“The Kitchen Revolution” is a cookery book written by Polly Russell & Rosie Sykes, it provides a year’s worth of delicious money and time saving recipes. It’s clearly evident just how much work and love has gone into the book just from the sheer size of it. Packed full of creative, tasty and manageable recipes even my mother-in-law could follow.
Format of the book
The book is extremely well laid out with an intro on how the system works, how the book is structured and the all the basics you need to get started. Broken down across 12 months of the year, each month is then broken down again into a block of 4 weeks and each day is labeled with names such as; Big meal from scratch, something for nothing and larder feast etc. At the start of each month you are given your shopping list and store cupboard essentials. It’s really easy to see what you have or haven’t got this way, making identifying and purchasing items is a whole lot easier.
Who would benefit from this book?
A must have for any busy family either stuck in a cooking rut or looking to cut down on cost and time. Whether you are working parents or stay-at-home parents, this book helps to inject some enthusiasm back into having to cook 7 days a week for your family. I found, just trying out new recipes liberating even though I class myself as a pretty good cook, I was bored cooking the same things week in week out on autopilot.
How can you buy this book?
Kitchen Revolution is available from Amazon, from £15 plus postage.
The recipes I tried were from the month of December, week 1
Beef with pickled walnuts, hasselback potatoes and cabbage with bacon:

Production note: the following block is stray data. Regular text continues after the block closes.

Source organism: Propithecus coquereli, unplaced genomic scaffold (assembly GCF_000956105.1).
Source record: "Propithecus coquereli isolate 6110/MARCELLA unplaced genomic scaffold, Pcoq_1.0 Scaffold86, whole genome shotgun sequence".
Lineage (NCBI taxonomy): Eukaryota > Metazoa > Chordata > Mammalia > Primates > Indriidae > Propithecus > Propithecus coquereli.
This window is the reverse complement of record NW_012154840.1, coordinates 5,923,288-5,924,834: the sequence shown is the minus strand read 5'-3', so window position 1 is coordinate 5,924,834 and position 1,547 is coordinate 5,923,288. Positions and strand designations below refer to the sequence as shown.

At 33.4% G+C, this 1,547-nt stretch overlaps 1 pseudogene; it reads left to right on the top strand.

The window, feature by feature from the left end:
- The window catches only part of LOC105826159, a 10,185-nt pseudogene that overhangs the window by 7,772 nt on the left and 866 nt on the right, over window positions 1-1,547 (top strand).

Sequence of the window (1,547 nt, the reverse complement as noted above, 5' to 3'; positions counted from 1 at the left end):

I must admit, I did cheat a little on this one and I didn’t make the pastry case to encase the beef in to keep it tender. I like my meat really well done and I have a few OCD moments, kneading dough or getting my hands all dirty with food is one of my smaller quirksJ. The potatoes took a little time to slice halfway down so they fanned out when cooked; I found trying to stuff the bayleaf in between two wet, slippery potato slices a tad fiddly. The cabbage was delicious, cabbage and bacon? – can’t go wrong with that mix! A delicious meal and tons left over.
Due to being poorly, I missed this meal out.
Sausages with fried potatoes and apples:
Loved, loved and LOVED the apples with sage. A scrummy accompaniment to the sausages and chard. I would never think to put apples with the sausages as I usually opt for a little bit of Branston pickle. The left over hasselback potatoes, sliced and fried were incredible and my lips (but not my hips) wished I had more left over. “Really crispy” as my mum kept mentioning throughout the meal. I managed to swipe a few from her plate by saying “what’s that over there” and pointing.
Leek and chicory gratin:
Long commute home, kicked of two defective trains, so after a 2.5 hr commute I was starving hungry. I had instructed my mum to follow the recipe to the letter and not add any of her own twists. I must say scrumptious, all bubbly with melted cheese over leeks and bacon. I actually think my husband would love this dish. Served with crusty bread and a green salad.
Warm haddock and chickpea salad
My FAVOURITE recipe so far, not only was it such a colourful dish but the flavours were a knock out. Capers, roasted red peppers, garlic, vinegar, lemon, coriander – all my favourite yummy ingredients. Easy to cook, easy to follow the recipe and delivered on massive flavor. Oh, I also had a pot belly after having two helpings!
Coq au vin:
Now, I defy anyone not like Coq au vin….masses left over for another meal. Utterly tasty and warming.
What I didn’t like
If I had to say one thing that I didn’t like about the book, and I must say I am struggling to find anything as it’s become such a kitchen staple for us now. But if pressed, and to give a fair review, I would have liked to have seen some photos. I eat with my eyes and I think some visual representation would have just capped off this wonderful book.